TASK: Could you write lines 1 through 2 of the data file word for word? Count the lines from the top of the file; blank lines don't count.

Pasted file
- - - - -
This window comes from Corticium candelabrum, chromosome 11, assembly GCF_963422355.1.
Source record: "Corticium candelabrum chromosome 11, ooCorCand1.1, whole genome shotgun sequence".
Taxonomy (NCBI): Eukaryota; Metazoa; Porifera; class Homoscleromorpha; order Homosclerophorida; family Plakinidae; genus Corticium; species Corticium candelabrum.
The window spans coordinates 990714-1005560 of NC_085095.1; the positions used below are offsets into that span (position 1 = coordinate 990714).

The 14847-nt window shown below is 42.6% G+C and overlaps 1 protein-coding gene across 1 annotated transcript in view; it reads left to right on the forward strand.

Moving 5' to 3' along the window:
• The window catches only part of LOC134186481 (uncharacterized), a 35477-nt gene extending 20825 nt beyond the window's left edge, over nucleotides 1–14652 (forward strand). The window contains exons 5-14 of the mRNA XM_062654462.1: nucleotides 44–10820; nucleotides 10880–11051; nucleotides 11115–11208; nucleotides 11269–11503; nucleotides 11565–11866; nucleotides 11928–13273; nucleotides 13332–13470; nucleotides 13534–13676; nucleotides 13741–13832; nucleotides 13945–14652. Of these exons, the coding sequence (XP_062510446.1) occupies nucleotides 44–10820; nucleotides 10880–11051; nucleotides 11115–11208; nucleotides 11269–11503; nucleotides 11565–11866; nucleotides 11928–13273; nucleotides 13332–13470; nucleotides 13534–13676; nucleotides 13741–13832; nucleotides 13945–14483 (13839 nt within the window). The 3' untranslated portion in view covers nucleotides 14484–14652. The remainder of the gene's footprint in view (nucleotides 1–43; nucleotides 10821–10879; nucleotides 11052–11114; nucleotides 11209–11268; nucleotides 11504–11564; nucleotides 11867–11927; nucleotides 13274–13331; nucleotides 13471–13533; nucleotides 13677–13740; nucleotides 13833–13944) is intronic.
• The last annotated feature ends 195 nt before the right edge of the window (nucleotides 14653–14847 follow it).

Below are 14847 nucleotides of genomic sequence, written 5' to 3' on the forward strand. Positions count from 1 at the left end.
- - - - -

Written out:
This window comes from Corticium candelabrum, chromosome 11, assembly GCF_963422355.1.
Source record: "Corticium candelabrum chromosome 11, ooCorCand1.1, whole genome shotgun sequence".